Rochester police chief wins state award

By: Mary Beth Almond | Rochester Post | Published May 1, 2019

 Rochester Police Chief Steve Schettenhelm

Rochester Police Chief Steve Schettenhelm

Photo provided by the Rochester Police Department

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ROCHESTER — Rochester Police Chief Steve Schettenhelm was recently named the Administrator of the Year by the Police Officers Association of Michigan.

Schettenhelm, who began his tenure in Rochester as chief in 2007, said that it’s an honor to receive the award and be nominated by his staff.

“In actuality, it’s those folks … that do the work. They’re the ones that make me look good, and I certainly appreciate their effort and their ideas,” he said. “Being in police work is just like any sports team: It’s a team effort, and we’ve got a good team behind us.”

Schettenhelm thanked the Rochester City Council for its support, along with his wife.

“My wife certainly puts up with a lot because of the hours and phone calls, so I certainly can’t go without thanking her for her support,” he said.

Rochester police officer Amy Drehmer and Sgt. Michael Mancini recently appeared before the Rochester City Council to inform them of Schettenhelm’s award and to share their nomination letter.

“It’s kinda long, but that’s because he’s done so much,” Drehmer said.

The letter explains how Schettenhelm transformed the department when he took over as chief. His first move, Drehmer said, was to remove the ticket quota and “make urine bags for the officers a joke of the past.”

The nomination says that Schettenhelm genuinely cares for the department, its employees and the community.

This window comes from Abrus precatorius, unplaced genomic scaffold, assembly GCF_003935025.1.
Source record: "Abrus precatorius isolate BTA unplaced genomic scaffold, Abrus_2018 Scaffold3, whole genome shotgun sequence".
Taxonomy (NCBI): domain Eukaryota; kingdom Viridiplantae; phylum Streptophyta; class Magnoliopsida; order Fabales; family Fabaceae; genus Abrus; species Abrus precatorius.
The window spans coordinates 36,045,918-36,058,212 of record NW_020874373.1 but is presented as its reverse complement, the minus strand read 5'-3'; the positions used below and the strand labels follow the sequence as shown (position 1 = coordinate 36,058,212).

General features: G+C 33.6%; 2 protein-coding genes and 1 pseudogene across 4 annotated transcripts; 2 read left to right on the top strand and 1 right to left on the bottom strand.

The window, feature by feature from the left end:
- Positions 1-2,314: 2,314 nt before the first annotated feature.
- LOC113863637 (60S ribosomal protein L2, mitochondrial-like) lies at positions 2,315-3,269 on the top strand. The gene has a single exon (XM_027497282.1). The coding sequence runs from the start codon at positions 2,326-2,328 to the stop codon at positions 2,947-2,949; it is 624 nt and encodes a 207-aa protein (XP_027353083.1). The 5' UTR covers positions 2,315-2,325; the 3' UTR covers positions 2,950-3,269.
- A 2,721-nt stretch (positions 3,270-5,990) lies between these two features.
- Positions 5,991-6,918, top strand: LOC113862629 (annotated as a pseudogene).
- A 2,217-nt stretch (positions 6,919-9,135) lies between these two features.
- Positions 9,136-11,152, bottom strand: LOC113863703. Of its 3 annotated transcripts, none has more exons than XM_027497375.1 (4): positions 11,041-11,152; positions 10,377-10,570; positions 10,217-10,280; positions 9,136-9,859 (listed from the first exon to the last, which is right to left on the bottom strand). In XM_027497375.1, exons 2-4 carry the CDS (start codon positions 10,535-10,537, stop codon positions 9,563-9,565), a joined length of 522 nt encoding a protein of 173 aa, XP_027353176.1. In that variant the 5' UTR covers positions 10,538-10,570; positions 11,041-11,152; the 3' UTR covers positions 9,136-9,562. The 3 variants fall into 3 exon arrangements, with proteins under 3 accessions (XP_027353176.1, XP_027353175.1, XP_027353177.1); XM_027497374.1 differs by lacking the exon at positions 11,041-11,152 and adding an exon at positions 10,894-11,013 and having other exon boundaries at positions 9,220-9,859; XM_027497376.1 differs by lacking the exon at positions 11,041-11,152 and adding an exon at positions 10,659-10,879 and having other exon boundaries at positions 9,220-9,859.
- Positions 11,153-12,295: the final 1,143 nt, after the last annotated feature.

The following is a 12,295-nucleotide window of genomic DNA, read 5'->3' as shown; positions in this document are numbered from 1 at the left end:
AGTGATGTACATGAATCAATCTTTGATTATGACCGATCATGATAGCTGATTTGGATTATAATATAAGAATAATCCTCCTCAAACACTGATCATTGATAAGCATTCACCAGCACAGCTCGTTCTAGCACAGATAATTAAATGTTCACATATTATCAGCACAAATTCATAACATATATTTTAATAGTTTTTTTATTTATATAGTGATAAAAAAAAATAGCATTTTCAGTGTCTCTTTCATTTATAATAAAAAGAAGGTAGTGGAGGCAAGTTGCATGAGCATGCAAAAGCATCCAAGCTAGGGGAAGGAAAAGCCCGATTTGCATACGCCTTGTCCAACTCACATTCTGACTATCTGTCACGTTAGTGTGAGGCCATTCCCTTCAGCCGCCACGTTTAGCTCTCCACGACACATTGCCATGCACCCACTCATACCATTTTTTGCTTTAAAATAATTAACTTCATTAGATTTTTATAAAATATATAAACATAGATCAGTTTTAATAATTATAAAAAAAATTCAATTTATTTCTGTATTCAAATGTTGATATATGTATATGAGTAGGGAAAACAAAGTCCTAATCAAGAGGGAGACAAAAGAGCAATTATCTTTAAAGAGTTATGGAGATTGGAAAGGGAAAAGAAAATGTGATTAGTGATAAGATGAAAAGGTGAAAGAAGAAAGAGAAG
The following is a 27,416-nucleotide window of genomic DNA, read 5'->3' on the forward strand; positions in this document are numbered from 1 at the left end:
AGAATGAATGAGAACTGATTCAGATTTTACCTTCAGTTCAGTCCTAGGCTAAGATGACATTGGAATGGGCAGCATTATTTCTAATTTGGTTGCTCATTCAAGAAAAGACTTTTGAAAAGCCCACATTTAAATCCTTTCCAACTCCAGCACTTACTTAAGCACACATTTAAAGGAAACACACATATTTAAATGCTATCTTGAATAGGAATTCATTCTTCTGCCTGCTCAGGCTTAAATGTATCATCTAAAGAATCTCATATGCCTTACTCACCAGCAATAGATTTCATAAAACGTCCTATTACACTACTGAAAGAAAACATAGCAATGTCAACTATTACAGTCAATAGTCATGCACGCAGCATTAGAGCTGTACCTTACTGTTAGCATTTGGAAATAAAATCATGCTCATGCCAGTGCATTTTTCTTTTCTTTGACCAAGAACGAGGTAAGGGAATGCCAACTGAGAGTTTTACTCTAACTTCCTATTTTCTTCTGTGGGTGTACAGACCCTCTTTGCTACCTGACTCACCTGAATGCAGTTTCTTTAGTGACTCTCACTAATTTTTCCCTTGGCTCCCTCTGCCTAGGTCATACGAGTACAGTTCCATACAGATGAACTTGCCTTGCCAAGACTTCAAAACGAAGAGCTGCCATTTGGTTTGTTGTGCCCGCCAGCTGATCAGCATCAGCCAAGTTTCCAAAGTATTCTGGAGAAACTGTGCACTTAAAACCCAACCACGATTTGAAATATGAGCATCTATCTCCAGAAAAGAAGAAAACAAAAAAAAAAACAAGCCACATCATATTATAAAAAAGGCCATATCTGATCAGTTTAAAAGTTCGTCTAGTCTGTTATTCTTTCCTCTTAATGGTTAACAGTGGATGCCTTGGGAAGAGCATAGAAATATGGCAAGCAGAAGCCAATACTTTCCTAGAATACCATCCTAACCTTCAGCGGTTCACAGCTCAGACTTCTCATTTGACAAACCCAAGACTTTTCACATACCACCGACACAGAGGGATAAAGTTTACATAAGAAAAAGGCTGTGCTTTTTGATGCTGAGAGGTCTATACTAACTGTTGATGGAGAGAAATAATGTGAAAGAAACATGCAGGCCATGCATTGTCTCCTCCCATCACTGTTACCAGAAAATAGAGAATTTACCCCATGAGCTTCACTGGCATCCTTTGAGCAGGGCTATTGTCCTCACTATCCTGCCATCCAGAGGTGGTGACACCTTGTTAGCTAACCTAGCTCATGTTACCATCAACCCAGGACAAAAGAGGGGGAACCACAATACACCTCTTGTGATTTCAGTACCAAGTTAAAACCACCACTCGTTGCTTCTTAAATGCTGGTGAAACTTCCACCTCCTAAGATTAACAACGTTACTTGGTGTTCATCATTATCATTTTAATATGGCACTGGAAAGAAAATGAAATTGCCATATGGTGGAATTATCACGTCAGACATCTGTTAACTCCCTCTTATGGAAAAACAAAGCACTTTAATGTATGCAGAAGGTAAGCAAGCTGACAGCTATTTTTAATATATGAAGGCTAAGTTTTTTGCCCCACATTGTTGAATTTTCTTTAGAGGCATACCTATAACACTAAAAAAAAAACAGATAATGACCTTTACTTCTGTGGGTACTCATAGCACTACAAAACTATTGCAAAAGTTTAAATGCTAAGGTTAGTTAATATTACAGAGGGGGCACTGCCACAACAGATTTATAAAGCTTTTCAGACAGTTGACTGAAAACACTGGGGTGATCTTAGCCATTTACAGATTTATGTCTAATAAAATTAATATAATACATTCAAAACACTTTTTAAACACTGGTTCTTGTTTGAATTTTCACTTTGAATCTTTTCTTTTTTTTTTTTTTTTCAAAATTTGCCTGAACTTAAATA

“He makes it a point to stay in tune with day-to-day operations by going out and helping out during events; making scenes to help, not supervise; and even makes traffic stops on occasion,” Drehmer said.

Schettenhelm has allowed officers and dispatchers to work 12-hour shifts by their request, introduced comp time, and never reduced manpower, even during the recession. He added a dispatcher position, two ordinance officers and a narcotics officer, and expanded the command structure by adding a lieutenant position so that every shift has a direct supervisor, and someone is specifically in charge of operations and administration.

Schettenhelm, Drehmer said, worked tirelessly to introduce a K-9 unit to the department, created an evidence technician unit and expanded the size of the honor guard. He created a motor unit, added two Segways and an ATV as vehicles to use for special events, and expanded the physical structure of the department by adding a garage to store motorized equipment.

Schettenhelm had carports built to protect the fleet from the elements. He had security cameras installed in and around the building, and high-technology locks installed on the doors of the department.

What sets Schettenhelm apart, Drehmer said, is his interest in the community.

“He works diligently to maintain a positive image of the department to the public, which is done through courtesy and transparency,” Drehmer said.

Schettenhelm introduced station tours for schools, Scout groups, churches and children’s birthdays; initiated a department open house; created e-commerce parking; provided a place for residents to drop off unwanted medications; and continues to host a holiday food drive every year for those in need.

Schettenhelm also instituted a Citizens Police Academy to encourage citizen involvement, and a Paw Patrol Program, which Drehmer said encourages and trains people out walking their pets to report suspicious activity.

“Our department, as a whole, truly feels that Chief Schettenhelm defines the term ‘leader,’” Drehmer said.

Schettenhelm will be presented with a plaque by the association at its yearly gathering in Grand Rapids May 23. 

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